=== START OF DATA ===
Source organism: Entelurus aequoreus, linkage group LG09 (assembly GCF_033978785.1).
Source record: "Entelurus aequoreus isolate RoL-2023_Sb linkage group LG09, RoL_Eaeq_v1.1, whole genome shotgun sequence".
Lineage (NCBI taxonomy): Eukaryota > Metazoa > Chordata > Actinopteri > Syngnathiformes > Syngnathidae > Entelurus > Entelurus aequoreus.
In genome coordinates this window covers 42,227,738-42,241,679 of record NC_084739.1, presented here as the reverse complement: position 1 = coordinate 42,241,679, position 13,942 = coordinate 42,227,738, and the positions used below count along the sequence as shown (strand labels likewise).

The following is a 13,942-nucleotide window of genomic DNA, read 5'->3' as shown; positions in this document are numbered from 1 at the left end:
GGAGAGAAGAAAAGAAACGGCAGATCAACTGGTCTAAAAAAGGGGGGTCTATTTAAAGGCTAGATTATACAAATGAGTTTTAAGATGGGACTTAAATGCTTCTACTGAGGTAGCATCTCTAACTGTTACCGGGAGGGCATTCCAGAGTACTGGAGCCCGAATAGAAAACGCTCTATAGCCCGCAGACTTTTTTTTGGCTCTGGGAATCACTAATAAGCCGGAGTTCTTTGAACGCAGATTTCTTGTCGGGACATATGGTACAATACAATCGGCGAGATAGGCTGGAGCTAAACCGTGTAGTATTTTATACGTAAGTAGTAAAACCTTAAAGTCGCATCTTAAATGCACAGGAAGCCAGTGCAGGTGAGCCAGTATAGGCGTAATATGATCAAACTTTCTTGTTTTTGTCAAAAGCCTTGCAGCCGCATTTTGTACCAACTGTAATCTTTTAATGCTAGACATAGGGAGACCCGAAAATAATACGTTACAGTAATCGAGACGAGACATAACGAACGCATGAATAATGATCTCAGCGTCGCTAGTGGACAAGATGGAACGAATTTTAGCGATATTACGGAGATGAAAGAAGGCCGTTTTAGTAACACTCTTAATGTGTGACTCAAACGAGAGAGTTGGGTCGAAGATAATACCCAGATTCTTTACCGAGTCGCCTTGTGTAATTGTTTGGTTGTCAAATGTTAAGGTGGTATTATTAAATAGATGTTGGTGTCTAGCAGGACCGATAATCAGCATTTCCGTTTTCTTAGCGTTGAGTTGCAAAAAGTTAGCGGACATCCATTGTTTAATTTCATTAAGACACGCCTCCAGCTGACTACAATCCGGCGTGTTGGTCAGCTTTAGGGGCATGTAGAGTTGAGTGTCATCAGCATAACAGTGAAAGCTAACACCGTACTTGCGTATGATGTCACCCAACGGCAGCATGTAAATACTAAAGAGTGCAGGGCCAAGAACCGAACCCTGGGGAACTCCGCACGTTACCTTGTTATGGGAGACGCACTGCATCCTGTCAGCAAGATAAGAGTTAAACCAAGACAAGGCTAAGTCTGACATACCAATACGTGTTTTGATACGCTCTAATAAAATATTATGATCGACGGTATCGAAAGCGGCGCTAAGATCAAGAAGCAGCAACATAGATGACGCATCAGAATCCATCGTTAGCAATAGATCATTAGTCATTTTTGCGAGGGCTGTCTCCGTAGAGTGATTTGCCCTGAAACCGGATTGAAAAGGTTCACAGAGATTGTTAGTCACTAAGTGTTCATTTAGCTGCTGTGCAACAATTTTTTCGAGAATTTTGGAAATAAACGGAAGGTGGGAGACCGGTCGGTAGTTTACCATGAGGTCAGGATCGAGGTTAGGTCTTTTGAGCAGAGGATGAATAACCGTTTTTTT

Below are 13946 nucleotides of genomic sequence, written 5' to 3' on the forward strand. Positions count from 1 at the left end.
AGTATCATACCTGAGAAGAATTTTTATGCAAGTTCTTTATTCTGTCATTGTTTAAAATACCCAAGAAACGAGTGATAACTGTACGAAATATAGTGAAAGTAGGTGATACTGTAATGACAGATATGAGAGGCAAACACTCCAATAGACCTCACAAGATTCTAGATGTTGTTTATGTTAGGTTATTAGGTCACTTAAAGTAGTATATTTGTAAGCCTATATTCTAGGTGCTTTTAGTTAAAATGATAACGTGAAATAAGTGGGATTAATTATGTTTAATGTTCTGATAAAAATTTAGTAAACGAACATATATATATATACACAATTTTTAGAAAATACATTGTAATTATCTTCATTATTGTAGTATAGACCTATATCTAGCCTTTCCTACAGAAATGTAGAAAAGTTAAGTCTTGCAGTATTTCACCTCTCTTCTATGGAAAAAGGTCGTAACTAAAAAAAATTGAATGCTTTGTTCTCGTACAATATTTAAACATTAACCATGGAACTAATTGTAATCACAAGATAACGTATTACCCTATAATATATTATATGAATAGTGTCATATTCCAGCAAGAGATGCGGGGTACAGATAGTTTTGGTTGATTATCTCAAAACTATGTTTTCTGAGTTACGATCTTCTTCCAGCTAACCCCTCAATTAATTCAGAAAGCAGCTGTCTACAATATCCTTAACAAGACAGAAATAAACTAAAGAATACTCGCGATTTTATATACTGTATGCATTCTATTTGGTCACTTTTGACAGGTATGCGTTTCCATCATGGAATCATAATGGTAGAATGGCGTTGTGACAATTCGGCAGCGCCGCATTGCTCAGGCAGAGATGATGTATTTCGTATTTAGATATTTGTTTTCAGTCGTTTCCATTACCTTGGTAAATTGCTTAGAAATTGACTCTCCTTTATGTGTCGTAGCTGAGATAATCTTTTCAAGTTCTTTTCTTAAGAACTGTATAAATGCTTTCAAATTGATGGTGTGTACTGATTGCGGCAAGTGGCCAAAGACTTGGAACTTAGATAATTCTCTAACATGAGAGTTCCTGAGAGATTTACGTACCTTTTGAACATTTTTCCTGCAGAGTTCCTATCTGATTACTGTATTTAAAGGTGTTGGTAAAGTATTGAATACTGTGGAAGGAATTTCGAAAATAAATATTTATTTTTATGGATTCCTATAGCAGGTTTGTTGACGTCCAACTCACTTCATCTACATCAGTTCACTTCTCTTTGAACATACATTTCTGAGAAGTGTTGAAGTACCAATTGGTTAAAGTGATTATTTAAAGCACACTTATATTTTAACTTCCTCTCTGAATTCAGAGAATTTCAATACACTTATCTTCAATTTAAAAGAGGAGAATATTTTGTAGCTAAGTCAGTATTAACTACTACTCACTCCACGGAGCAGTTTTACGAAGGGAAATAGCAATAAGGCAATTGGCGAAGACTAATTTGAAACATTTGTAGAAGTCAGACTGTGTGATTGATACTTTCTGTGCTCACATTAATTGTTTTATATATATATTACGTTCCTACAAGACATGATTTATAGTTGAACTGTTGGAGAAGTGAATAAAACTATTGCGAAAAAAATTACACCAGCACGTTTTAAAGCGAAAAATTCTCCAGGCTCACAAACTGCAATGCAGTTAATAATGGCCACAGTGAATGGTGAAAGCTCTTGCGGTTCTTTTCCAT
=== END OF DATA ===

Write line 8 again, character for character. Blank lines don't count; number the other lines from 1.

AGTATCATACCTGAGAAGAATTTTTATGCAAGTTCTTTATTCTGTCATTGTTTAAAATACCCAAGAAACGAGTGATAACTGTACGAAATATAGTGAAAGTAGGTGATACTGTAATGACAGATATGAGAGGCAAACACTCCAATAGACCTCACAAGATTCTAGATGTTGTTTATGTTAGGTTATTAGGTCACTTAAAGTAGTATATTTGTAAGCCTATATTCTAGGTGCTTTTAGTTAAAATGATAACGTGAAATAAGTGGGATTAATTATGTTTAATGTTCTGATAAAAATTTAGTAAACGAACATATATATATATACACAATTTTTAGAAAATACATTGTAATTATCTTCATTATTGTAGTATAGACCTATATCTAGCCTTTCCTACAGAAATGTAGAAAAGTTAAGTCTTGCAGTATTTCACCTCTCTTCTATGGAAAAAGGTCGTAACTAAAAAAAATTGAATGCTTTGTTCTCGTACAATATTTAAACATTAACCATGGAACTAATTGTAATCACAAGATAACGTATTACCCTATAATATATTATATGAATAGTGTCATATTCCAGCAAGAGATGCGGGGTACAGATAGTTTTGGTTGATTATCTCAAAACTATGTTTTCTGAGTTACGATCTTCTTCCAGCTAACCCCTCAATTAATTCAGAAAGCAGCTGTCTACAATATCCTTAACAAGACAGAAATAAACTAAAGAATACTCGCGATTTTATATACTGTATGCATTCTATTTGGTCACTTTTGACAGGTATGCGTTTCCATCATGGAATCATAATGGTAGAATGGCGTTGTGACAATTCGGCAGCGCCGCATTGCTCAGGCAGAGATGATGTATTTCGTATTTAGATATTTGTTTTCAGTCGTTTCCATTACCTTGGTAAATTGCTTAGAAATTGACTCTCCTTTATGTGTCGTAGCTGAGATAATCTTTTCAAGTTCTTTTCTTAAGAACTGTATAAATGCTTTCAAATTGATGGTGTGTACTGATTGCGGCAAGTGGCCAAAGACTTGGAACTTAGATAATTCTCTAACATGAGAGTTCCTGAGAGATTTACGTACCTTTTGAACATTTTTCCTGCAGAGTTCCTATCTGATTACTGTATTTAAAGGTGTTGGTAAAGTATTGAATACTGTGGAAGGAATTTCGAAAATAAATATTTATTTTTATGGATTCCTATAGCAGGTTTGTTGACGTCCAACTCACTTCATCTACATCAGTTCACTTCTCTTTGAACATACATTTCTGAGAAGTGTTGAAGTACCAATTGGTTAAAGTGATTATTTAAAGCACACTTATATTTTAACTTCCTCTCTGAATTCAGAGAATTTCAATACACTTATCTTCAATTTAAAAGAGGAGAATATTTTGTAGCTAAGTCAGTATTAACTACTACTCACTCCACGGAGCAGTTTTACGAAGGGAAATAGCAATAAGGCAATTGGCGAAGACTAATTTGAAACATTTGTAGAAGTCAGACTGTGTGATTGATACTTTCTGTGCTCACATTAATTGTTTTATATATATATTACGTTCCTACAAGACATGATTTATAGTTGAACTGTTGGAGAAGTGAATAAAACTATTGCGAAAAAAATTACACCAGCACGTTTTAAAGCGAAAAATTCTCCAGGCTCACAAACTGCAATGCAGTTAATAATGGCCACAGTGAATGGTGAAAGCTCTTGCGGTTCTTTTCCAT